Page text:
Here we go again
Out of the West
The term konduktive Förderung was introduced in Germany as a device to direct attention away from the notion of pedagogy, to make it more likely that German health and/or social insurance systems might fund the CE projects emerging there at around that time. This, I recall, was in the nineteen-nineties.
For whatever reason, many individuals in Germany are indeed funded through insurance schemes (though the more recent success of the integrated conductive schools in Oberaudorf-Inntal, defined in wholeheartedly educational terms) suggest that a more appropriate road to official finding as part of a state's educational service may now be open:
Outside Germany the outcome of recent political action in Luxembourg points in the same direction;
In the meantime, however, the term konduktive Förderung has become the usual German-language term for what English-speakers (equally confusingly) call Conductive Education, having almost wholly ousted the term konduktive Pädagogie in the German-speaking lands. Along the way it has picked up 'a literature'.
A short book by Annette Fink published in 1988 features quite strongly in this literature and is now available on line:
Even without any German one easily see that this is very much a frozen product of its time, and that like so many publications is not really about conductive pedagogy and upbringing at all, but something rather different that it calls konduktive Förderung, closely analogous in contents to English-language formulations that derive from the somewhat earlier work of Esther Cotton. Whatever it says in the second half of the book's title such formulations are not fundamentally nach Petö. They are not conductive, nor even necessarily educational.
And now Russia?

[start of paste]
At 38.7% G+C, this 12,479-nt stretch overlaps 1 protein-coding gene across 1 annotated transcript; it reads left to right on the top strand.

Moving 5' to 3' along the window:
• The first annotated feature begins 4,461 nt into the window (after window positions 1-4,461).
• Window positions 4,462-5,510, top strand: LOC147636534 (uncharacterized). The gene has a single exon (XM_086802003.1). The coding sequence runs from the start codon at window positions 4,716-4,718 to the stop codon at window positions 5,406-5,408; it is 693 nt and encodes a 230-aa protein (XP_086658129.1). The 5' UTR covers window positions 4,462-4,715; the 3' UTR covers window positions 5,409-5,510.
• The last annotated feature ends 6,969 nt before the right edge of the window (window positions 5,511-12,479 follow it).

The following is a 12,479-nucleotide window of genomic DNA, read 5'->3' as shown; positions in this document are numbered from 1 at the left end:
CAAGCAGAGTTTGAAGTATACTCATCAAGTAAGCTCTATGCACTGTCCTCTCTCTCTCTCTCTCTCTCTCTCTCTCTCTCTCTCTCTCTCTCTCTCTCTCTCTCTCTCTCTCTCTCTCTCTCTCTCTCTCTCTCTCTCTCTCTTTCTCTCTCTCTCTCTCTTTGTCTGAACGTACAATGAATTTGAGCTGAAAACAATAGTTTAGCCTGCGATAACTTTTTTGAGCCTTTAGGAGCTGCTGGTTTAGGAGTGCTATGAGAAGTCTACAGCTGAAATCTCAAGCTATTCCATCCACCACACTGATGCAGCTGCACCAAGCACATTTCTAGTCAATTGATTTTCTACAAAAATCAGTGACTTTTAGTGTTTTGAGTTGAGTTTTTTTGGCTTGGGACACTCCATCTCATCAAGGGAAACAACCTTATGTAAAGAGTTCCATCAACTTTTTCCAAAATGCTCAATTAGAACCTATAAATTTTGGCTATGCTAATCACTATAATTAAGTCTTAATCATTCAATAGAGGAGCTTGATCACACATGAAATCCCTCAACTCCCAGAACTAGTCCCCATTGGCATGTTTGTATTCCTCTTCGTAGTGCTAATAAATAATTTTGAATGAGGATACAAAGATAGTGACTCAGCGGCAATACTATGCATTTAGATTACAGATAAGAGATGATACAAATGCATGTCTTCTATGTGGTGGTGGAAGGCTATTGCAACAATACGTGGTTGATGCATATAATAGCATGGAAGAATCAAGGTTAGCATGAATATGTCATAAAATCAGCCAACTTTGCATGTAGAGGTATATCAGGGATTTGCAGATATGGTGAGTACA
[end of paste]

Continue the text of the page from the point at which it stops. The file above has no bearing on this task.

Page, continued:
Perhaps it it unfair to pick on this little book but its Russian translation now seems to hold and important place in the burgeoning interest in Conductive Education in Russia and other countries of the former Soviet Union – both as a source to be cited and as a book widely offered through the Russian online book stores.
I was reminded of this a couple of days ago when I was looking looking on line find the full original reference of Otto Klein's obituary for András Pető. I found it on this webpage:
What is this webpage? It is a fairly recently posted (16 May 2015) version of her book, dated from 2003. It comes from from the Volgograd State Academy of Physical Culture. I was amazed at the extensive references, which seem an extended version of the sources cited in the original book, just a little updated but with the same orientation.
Боже мой...! In Volgograd, who is teaching whom what? Experience in the West suggests that once erroneous understandings enter systems of academic and professional publication, they can spread, persist and mislead for a very long time indeed.
Whatever happens at the level of conductors' practice, Conductive Education in the West has yet to develop effective mechanisms to detoxify its public, formal knowledge, not least at the academic level .
Now Russia (and other countries in that part of the world too) may have to face the same problem. So it goes.